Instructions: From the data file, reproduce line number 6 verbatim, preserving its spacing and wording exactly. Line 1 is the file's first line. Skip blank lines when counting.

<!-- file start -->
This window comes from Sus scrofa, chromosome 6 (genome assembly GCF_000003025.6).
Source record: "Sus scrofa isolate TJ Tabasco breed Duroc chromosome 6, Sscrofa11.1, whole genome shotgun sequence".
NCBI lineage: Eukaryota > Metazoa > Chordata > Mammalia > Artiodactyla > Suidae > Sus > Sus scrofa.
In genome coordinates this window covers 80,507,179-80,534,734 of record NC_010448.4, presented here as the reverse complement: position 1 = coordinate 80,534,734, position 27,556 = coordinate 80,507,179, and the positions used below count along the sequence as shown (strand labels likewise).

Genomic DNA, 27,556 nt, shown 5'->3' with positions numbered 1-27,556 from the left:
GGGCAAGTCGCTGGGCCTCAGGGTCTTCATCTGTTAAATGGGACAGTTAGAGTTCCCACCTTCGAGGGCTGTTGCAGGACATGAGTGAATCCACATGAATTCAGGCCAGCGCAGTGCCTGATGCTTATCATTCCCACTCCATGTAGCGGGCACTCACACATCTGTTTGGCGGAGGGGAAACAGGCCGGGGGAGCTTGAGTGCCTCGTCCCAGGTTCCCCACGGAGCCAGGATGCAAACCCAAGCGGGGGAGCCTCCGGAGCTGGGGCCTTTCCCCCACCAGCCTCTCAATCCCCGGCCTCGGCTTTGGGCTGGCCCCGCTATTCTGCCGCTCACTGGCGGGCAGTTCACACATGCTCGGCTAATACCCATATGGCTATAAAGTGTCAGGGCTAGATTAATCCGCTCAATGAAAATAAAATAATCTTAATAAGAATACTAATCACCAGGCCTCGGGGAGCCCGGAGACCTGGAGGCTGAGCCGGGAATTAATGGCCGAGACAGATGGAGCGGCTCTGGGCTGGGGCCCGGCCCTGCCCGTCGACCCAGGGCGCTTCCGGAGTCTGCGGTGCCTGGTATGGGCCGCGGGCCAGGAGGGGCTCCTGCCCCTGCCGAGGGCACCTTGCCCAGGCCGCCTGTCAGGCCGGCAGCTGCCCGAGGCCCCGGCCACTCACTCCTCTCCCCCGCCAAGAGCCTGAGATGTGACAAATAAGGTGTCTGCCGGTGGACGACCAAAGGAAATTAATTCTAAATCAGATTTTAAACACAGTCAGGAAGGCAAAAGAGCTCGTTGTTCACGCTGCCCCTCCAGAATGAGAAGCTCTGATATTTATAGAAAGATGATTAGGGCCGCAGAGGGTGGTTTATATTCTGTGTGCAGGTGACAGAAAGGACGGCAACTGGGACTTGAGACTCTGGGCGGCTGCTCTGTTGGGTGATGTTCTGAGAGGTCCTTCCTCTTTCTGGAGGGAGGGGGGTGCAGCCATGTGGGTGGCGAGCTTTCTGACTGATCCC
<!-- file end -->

GGGCAAGTCGCTGGGCCTCAGGGTCTTCATCTGTTAAATGGGACAGTTAGAGTTCCCACCTTCGAGGGCTGTTGCAGGACATGAGTGAATCCACATGAATTCAGGCCAGCGCAGTGCCTGATGCTTATCATTCCCACTCCATGTAGCGGGCACTCACACATCTGTTTGGCGGAGGGGAAACAGGCCGGGGGAGCTTGAGTGCCTCGTCCCAGGTTCCCCACGGAGCCAGGATGCAAACCCAAGCGGGGGAGCCTCCGGAGCTGGGGCCTTTCCCCCACCAGCCTCTCAATCCCCGGCCTCGGCTTTGGGCTGGCCCCGCTATTCTGCCGCTCACTGGCGGGCAGTTCACACATGCTCGGCTAATACCCATATGGCTATAAAGTGTCAGGGCTAGATTAATCCGCTCAATGAAAATAAAATAATCTTAATAAGAATACTAATCACCAGGCCTCGGGGAGCCCGGAGACCTGGAGGCTGAGCCGGGAATTAATGGCCGAGACAGATGGAGCGGCTCTGGGCTGGGGCCCGGCCCTGCCCGTCGACCCAGGGCGCTTCCGGAGTCTGCGGTGCCTGGTATGGGCCGCGGGCCAGGAGGGGCTCCTGCCCCTGCCGAGGGCACCTTGCCCAGGCCGCCTGTCAGGCCGGCAGCTGCCCGAGGCCCCGGCCACTCACTCCTCTCCCCCGCCAAGAGCCTGAGATGTGACAAATAAGGTGTCTGCCGGTGGACGACCAAAGGAAATTAATTCTAAATCAGATTTTAAACACAGTCAGGAAGGCAAAAGAGCTCGTTGTTCACGCTGCCCCTCCAGAATGAGAAGCTCTGATATTTATAGAAAGATGATTAGGGCCGCAGAGGGTGGTTTATATTCTGTGTGCAGGTGACAGAAAGGACGGCAACTGGGACTTGAGACTCTGGGCGGCTGCTCTGTTGGGTGATGTTCTGAGAGGTCCTTCCTCTTTCTGGAGGGAGGGGGGTGCAGCCATGTGGGTGGCGAGCTTTCTGACTGATCCC